Safe Harbors for Educational Institutions In The Digital Millennium Copyright Act
The Digital Millennium Copyright Act ("DMCA") was signed into law in the United States on October 28, 1998. The legislation was the result of two World Intellectual Property Organization ("WIPO") treaties, which the United States joined. The Act addresses various copyright issues, directs certain studies, and creates new areas of copyright protection; and, as much as the Act has been criticized, it does provide some very real copyright infringement safe harbors for nonprofit education institutions.
Specifically, Title II of the DMCA creates immunity for acts of copyright infringement on a Web site or other network resources, if the institution adopts a policy and procedure for handling infringement complaints, posts them on its Web, and registers an agent with the United States Copyright Office. The Act also provides special immunity for institutions when there are allegations of infringement by faculty members and graduate research or teaching assistants, if the institution provides copyright education. This article offers a simple policy and procedure to begin taking advantage of the DMCA protections for libraries and institutions of higher education.
These safe harbors are increasingly important as schools loosen restrictions on peer-to-peer usage, and copyright holders escalate their self-styled "war" against infringement; specifically targeting academic institutions. When one simple act of copyright infringement can result in an injunction, statutory damages of $150,000.00, compensation for lost profits, liability for the attorney fees of the party claiming infringement, court costs, and criminal penalties, limitation of liability is worth serious consideration.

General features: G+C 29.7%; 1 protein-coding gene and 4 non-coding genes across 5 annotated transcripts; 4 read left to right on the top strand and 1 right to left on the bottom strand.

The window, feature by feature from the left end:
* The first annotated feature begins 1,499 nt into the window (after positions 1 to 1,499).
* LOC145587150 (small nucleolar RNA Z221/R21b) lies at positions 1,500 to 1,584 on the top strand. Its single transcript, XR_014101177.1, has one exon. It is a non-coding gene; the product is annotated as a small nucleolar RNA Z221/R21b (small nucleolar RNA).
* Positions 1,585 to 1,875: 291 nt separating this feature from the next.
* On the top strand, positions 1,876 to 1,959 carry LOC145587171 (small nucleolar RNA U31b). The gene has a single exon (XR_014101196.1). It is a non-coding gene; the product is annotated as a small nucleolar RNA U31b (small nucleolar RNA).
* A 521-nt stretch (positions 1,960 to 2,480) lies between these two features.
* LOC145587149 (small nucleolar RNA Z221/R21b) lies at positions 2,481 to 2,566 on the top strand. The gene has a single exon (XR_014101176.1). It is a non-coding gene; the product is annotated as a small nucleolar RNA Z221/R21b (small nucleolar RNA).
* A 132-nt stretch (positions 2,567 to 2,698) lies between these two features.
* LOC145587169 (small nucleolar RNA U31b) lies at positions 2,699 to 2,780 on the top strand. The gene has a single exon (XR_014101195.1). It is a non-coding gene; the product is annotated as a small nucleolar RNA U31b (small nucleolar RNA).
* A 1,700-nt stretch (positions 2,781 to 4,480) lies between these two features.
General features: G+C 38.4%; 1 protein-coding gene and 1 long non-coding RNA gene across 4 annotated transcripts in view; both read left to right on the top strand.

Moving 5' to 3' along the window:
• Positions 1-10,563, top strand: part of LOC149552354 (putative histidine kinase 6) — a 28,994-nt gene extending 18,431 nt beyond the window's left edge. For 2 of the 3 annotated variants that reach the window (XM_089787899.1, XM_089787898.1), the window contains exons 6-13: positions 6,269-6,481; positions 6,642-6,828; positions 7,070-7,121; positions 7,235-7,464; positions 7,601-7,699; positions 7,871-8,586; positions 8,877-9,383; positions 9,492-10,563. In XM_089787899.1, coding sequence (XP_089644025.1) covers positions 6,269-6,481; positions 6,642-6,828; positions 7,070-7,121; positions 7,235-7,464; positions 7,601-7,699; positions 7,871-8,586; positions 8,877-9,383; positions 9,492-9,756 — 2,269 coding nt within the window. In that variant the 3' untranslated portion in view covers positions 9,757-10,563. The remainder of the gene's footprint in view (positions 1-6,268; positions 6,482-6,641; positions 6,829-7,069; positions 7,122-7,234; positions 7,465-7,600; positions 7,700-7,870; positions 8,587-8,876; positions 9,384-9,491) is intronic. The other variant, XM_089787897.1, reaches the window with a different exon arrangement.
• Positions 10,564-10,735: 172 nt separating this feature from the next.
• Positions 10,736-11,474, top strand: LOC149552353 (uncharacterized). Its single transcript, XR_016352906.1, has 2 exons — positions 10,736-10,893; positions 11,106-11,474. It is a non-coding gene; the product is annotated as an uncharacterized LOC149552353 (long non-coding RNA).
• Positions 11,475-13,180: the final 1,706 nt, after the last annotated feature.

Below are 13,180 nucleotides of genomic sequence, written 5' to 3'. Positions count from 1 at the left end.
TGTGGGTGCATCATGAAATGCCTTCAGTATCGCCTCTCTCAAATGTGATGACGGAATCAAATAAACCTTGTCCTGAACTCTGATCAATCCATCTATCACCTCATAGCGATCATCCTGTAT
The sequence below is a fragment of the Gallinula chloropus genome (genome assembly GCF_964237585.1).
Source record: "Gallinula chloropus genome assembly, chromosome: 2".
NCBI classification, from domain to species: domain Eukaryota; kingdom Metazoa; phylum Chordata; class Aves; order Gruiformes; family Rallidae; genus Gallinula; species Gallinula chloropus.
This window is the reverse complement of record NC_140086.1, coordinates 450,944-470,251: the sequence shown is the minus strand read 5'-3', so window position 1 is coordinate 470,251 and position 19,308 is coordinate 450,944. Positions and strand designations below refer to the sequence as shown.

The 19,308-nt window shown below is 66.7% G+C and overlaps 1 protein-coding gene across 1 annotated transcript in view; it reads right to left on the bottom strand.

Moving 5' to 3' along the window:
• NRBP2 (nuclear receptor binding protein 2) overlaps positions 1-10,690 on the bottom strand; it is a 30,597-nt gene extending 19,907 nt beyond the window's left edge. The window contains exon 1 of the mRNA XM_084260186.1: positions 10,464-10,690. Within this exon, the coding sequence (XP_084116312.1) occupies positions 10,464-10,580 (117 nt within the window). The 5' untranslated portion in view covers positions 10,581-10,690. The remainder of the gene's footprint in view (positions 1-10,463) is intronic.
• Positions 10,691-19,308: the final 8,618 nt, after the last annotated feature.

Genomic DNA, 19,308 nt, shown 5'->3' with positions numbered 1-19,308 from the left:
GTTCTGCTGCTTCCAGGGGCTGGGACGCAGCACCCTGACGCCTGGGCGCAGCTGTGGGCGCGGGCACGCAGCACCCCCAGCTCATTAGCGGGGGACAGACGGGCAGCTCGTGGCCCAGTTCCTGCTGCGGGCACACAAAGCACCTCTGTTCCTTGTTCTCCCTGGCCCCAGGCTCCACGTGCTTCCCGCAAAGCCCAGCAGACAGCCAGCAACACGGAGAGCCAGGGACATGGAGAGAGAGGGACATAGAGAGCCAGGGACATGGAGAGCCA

Title II of the DMCA creates new limitations on liability for copyright infringement by Online Service Providers ("OSP's") based on four categories of conduct:
1. Transitory communications;
2. System caching;
3. Storage of information on systems or networks at direction of users; and
4. Information location tools.
Each limitation provides a complete bar to monetary damages, and restricts the availability of injunctive relief in various respects. Moreover, nothing requires a service provider to monitor its service or access material in violation of law in order to be eligible for any of the liability limitations. This article is primarily concerned with category 3, storage of information on systems and networks, and with the specific provisions for higher education.